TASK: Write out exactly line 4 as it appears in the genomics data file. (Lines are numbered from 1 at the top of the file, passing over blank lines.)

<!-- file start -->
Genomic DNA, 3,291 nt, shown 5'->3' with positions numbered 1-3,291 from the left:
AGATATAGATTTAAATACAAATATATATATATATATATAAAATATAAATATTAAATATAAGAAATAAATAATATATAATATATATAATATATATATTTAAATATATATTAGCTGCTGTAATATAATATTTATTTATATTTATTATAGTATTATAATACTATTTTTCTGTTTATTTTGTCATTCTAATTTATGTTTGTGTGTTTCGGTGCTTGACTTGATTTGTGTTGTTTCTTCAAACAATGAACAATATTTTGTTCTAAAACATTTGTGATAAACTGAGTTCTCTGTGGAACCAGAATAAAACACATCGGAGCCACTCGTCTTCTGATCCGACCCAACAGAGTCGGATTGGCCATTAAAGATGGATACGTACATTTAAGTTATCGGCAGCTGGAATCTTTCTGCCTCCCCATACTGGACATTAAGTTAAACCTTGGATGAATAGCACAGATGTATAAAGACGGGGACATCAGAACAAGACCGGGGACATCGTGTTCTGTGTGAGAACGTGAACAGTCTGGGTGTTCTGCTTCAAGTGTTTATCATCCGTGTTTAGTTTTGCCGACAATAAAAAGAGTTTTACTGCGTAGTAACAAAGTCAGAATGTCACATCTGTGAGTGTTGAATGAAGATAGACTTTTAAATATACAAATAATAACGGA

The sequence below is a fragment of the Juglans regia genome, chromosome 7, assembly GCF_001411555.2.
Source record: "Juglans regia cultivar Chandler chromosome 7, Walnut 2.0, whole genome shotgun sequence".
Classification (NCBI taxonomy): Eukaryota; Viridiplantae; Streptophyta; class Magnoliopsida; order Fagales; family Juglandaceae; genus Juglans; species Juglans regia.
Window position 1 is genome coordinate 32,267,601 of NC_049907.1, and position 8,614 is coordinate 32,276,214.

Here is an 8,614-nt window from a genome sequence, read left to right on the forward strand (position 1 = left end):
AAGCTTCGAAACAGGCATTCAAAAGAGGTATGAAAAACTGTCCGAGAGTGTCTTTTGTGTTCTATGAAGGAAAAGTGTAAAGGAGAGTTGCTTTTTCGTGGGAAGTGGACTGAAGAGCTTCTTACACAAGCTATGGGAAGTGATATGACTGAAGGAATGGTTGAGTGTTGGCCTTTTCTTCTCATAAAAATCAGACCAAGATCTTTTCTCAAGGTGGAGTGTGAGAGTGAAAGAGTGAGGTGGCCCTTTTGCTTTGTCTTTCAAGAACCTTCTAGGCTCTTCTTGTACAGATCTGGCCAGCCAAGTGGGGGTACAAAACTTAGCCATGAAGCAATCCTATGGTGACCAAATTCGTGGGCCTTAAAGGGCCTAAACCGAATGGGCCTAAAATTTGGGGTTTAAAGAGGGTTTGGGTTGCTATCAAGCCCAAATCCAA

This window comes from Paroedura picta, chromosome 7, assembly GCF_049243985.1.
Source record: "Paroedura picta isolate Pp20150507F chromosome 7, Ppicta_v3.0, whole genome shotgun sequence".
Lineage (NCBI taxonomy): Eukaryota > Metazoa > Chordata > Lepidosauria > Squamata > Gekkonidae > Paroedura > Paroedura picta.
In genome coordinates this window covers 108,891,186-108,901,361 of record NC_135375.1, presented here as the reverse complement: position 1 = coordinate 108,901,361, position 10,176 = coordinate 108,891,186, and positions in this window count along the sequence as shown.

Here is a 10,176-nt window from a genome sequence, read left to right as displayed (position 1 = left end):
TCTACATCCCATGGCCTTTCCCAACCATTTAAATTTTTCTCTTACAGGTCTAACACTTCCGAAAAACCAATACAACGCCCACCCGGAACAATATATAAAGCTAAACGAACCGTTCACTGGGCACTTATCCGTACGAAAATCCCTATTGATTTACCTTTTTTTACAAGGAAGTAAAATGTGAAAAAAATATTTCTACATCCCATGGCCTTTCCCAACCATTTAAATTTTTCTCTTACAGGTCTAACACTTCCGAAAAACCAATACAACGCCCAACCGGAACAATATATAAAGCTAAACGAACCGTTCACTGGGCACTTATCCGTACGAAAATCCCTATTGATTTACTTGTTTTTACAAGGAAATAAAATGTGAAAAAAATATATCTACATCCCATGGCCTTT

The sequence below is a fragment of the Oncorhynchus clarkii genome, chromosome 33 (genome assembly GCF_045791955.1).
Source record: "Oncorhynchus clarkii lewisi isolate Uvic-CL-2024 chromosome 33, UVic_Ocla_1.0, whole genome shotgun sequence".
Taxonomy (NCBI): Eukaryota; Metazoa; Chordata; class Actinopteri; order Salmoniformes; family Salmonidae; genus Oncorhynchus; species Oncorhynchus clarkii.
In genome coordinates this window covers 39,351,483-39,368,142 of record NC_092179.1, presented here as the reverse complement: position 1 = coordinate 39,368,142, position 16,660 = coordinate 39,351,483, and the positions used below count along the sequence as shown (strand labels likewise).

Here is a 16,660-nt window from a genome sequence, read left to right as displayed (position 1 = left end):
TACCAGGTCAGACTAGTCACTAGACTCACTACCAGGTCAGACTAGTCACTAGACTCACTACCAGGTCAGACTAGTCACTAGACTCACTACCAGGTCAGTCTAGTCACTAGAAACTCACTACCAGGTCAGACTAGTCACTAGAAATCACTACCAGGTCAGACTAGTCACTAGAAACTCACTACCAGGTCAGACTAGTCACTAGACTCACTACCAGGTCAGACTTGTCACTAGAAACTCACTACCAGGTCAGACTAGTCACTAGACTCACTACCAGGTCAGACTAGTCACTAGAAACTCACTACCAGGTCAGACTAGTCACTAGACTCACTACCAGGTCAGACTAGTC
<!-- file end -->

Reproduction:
Source record: "Juglans regia cultivar Chandler chromosome 7, Walnut 2.0, whole genome shotgun sequence".